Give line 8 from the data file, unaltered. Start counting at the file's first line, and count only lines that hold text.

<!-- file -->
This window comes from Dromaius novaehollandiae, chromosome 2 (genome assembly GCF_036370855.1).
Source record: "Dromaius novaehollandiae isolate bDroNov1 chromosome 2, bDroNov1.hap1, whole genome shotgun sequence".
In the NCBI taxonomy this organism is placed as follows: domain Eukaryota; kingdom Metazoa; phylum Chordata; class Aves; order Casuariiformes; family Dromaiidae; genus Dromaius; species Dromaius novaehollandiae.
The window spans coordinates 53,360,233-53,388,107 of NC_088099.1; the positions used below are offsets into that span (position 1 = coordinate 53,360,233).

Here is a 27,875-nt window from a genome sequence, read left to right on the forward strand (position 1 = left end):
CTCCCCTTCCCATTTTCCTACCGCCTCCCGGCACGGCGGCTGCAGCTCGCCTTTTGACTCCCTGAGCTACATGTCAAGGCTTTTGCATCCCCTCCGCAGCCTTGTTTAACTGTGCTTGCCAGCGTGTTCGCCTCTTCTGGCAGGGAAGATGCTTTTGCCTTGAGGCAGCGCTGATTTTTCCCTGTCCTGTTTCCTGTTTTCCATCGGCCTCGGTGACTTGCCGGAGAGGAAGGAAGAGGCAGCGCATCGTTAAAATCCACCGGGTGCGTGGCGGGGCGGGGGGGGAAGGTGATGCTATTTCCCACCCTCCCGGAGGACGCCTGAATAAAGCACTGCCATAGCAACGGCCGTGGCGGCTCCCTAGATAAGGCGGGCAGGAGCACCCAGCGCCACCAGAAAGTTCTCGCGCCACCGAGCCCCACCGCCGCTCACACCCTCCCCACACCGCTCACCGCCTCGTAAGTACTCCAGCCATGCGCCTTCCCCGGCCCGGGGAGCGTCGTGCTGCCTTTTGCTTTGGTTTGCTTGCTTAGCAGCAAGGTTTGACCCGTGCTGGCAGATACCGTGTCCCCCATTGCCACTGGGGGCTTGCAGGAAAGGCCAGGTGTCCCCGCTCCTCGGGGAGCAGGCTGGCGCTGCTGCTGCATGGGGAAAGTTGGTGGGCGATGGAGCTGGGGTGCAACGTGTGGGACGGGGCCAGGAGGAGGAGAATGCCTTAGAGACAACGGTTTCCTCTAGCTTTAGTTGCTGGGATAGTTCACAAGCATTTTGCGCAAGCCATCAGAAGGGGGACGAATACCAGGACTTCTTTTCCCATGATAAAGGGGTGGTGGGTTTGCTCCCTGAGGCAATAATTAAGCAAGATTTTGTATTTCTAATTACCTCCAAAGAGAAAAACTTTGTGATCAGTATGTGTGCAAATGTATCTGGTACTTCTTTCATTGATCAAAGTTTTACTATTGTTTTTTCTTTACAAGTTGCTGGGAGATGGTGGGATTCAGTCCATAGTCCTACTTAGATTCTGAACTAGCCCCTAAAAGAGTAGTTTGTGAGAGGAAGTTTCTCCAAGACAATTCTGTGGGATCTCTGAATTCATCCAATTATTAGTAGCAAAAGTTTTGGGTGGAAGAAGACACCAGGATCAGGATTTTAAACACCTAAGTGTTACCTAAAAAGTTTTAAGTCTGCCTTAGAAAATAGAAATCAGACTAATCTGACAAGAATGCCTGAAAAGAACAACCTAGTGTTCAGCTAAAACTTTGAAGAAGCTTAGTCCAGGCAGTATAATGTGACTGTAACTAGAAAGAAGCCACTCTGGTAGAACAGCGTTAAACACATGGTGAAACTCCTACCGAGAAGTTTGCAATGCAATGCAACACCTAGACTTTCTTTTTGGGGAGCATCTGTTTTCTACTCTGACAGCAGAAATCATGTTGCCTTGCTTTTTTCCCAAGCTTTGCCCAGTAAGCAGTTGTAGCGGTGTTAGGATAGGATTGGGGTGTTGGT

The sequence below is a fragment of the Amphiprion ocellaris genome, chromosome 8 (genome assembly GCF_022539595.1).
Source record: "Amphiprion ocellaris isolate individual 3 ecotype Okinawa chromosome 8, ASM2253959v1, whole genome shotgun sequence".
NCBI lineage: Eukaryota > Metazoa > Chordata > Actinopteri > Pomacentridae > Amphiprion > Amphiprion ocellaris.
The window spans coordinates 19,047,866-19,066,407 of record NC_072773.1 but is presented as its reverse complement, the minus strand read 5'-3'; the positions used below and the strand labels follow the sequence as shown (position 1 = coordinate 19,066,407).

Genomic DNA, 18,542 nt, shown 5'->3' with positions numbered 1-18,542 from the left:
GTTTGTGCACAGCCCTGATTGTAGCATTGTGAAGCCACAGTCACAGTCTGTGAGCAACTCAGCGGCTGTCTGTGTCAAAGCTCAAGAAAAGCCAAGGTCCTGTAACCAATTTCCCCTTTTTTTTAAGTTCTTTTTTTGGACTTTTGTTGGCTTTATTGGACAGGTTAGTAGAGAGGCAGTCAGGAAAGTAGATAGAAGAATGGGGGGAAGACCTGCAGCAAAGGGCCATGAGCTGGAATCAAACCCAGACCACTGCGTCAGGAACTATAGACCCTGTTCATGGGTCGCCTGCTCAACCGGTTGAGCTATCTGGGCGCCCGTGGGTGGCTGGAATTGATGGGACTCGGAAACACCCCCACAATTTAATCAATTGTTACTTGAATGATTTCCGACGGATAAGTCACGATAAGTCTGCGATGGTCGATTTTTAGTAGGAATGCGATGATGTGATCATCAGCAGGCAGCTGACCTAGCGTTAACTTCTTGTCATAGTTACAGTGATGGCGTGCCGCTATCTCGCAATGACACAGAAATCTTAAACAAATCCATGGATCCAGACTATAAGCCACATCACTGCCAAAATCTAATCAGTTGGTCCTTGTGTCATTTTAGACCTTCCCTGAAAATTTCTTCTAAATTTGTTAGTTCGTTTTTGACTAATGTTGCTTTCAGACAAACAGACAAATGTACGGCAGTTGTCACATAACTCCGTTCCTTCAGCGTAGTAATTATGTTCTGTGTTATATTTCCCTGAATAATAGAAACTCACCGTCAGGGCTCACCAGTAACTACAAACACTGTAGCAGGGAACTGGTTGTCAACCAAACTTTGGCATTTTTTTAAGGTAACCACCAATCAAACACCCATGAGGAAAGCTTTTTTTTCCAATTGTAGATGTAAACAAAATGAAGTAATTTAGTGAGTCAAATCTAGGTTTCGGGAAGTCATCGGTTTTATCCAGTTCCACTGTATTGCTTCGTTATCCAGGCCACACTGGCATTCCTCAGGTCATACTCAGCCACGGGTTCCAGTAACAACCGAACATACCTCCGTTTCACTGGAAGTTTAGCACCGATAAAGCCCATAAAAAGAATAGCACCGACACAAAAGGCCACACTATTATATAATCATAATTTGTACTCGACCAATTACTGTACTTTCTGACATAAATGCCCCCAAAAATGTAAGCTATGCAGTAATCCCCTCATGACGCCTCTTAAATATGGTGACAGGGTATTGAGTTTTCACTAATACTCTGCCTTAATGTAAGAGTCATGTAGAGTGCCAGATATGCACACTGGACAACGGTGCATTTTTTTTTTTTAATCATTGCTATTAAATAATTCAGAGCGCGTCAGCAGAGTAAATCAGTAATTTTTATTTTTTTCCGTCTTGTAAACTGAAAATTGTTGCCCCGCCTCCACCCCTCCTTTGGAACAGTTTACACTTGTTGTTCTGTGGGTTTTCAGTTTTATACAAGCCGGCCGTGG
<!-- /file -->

Source record: "Amphiprion ocellaris isolate individual 3 ecotype Okinawa chromosome 8, ASM2253959v1, whole genome shotgun sequence".